• Occidental Petroleum advances as much as 2.2% after being upgraded to outperform from market perform at Cowen, with the broker saying the oil and gas company stands out for its “superior” exposure to oil pricing, share support, capital structure and differentiated catalyst rich profile. .
  • PVH shares surge 12% after the parent company of Calvin Klein and Tommy Hilfiger issued stronger-than-expected forecasts for revenue growth and reported fourth-quarter earnings per share that beat estimates. Analysts found the company’s performance to be strong, flagging the beat to EPS as well as the strong outlook. .
  • Viking Therapeutics said it plans to initiate a Phase 2 study of VK2735 in patients with obesity in mid-2023 based on Phase 1 trial results. Shares gain 50%.
  • Virgin Orbit fell more than 9.5% after the launch provider placed workers on furlough as it seeks rescue financing or bankruptcy.

"For now, it looks like the major stress around the banking crisis is calming down and markets can switch back to monitoring the inflation-recession dynamics,said Marija Veitmane, senior multi-asset strategist at State Street Global Markets in London.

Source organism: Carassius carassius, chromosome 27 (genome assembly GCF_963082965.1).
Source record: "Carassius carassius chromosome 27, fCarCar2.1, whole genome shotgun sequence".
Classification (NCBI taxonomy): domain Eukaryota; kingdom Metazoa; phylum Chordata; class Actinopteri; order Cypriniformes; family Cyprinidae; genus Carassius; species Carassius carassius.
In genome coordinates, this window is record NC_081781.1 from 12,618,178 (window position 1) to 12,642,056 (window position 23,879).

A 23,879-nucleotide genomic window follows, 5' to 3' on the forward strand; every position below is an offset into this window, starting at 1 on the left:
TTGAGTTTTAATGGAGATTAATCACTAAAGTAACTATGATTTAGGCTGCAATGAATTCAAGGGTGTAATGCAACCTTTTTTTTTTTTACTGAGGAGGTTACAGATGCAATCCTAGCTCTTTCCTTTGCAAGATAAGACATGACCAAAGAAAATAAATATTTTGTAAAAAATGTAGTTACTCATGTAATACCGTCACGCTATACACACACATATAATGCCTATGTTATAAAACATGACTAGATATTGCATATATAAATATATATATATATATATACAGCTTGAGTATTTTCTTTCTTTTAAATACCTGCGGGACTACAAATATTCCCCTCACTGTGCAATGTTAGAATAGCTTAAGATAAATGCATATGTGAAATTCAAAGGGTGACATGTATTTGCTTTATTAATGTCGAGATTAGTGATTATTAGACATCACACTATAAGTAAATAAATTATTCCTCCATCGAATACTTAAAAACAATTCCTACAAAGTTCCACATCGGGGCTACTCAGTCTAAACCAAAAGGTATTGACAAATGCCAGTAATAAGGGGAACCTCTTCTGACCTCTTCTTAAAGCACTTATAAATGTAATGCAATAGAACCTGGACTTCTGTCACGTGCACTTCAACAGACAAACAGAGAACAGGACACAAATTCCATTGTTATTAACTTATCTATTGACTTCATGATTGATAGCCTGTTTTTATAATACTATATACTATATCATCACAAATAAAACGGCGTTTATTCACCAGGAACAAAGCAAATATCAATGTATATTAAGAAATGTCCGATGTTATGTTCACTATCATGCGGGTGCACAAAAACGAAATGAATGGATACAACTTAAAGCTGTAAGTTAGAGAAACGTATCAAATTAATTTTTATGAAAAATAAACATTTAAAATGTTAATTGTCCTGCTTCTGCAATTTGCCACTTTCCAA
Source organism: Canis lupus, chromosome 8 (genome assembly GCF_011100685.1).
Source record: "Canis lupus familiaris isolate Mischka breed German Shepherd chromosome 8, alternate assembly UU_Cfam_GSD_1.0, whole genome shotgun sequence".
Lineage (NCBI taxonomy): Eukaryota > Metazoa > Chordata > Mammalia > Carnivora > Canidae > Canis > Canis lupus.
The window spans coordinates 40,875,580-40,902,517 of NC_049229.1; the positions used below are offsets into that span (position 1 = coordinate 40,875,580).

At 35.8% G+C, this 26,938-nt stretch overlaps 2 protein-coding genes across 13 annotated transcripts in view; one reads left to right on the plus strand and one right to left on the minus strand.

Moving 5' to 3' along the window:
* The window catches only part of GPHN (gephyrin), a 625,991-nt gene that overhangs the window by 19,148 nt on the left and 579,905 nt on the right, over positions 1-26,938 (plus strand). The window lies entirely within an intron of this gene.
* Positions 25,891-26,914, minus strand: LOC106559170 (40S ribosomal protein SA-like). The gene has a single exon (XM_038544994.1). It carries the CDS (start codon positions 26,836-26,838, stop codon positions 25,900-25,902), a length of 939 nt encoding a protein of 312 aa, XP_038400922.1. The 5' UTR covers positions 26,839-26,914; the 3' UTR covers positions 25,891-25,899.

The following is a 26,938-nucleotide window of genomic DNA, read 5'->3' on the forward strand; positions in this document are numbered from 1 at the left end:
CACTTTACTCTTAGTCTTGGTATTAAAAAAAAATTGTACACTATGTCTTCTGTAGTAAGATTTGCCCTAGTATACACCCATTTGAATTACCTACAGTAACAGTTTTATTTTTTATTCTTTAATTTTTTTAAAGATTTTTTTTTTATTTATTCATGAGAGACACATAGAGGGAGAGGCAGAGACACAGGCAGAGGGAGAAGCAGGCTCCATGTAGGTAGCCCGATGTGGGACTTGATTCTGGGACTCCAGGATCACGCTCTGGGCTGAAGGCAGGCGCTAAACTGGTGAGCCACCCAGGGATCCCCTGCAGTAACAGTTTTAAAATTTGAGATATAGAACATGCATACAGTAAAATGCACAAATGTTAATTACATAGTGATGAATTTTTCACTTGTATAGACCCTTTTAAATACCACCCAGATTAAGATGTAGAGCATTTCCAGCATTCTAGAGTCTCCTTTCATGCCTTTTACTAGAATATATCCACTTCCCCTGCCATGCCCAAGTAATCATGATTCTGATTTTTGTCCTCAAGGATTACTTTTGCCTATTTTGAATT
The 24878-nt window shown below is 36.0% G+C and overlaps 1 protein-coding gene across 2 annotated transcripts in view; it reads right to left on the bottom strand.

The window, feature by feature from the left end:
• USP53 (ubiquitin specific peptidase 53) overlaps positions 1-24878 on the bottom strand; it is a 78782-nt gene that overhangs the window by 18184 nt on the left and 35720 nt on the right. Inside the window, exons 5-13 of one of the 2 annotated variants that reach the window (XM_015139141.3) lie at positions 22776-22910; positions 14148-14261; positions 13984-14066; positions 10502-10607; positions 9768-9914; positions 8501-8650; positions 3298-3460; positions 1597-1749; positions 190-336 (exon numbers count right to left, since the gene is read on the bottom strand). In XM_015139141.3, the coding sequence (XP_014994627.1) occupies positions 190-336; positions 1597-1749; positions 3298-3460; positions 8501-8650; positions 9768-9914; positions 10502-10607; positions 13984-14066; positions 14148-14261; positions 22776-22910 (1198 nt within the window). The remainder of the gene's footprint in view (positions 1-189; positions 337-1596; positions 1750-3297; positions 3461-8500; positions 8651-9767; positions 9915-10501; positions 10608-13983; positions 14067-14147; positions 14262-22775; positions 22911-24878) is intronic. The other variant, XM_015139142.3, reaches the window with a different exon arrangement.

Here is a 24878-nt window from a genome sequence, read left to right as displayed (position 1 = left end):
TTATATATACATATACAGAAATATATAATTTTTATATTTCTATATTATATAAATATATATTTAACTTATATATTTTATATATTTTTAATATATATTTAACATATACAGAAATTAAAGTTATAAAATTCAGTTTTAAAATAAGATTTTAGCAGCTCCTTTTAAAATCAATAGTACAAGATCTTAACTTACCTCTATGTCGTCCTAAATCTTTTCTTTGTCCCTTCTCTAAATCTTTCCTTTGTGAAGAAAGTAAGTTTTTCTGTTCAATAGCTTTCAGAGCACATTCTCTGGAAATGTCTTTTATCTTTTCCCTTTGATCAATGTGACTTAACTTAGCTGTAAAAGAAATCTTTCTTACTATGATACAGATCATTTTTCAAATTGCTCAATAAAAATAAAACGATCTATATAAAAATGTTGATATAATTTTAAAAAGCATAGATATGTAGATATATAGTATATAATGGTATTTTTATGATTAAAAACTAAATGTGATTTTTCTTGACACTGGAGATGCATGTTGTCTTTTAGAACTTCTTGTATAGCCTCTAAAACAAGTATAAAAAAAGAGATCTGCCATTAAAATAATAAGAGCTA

As jitters in the banking sector subside, investors are again turning their attention to economic fundamentals and the outlook for Federal Reserve policy. Swaps have meanwhile priced in a more than 50% probability of a rate hike at the next meeting; they continue to expect sharp easing later however, with pricing suggesting the policy rate will slide to around 4.3% in December, down from around 4.95% in May.

Not all agree. “We see major central banks moving away from a ‘whatever it takes’ approach, stopping their hikes and entering a more nuanced phase that’s less about a relentless fight against inflation but still one where they can’t cut rates,” strategists at BlackRock Investment Institute, including Wei Li and Alex Brazier, wrote in a note.

Hugh Gimber, global market strategist at JPMorgan Asset Management, also doesn’t foresee rate cuts anytime soon, even if hikes pause, and cautions against stock-market optimism on it. “I think the market is right to price a Fed pause,” he said in an interview on Bloomberg TV. “The question here is how big the feed through from a deterioration in lending standards is to really get inflation lower towards target, and I’m not that convinced we will see that very quickly. I think we would need a pretty significant economic shock to get there in 2H. Rate cuts are more of a 2024 story.”

European stocks are in the green although they’ve pared gains since the open as investors remain cautious amid risks to the global financial system. The Stoxx 600 has trims gains to 0.2% while Deutsche Bank swings to a ~2% fall from from ~2% rise. Energy, miners and autos are the strongest-performing sectors. Here are the most notable European movers: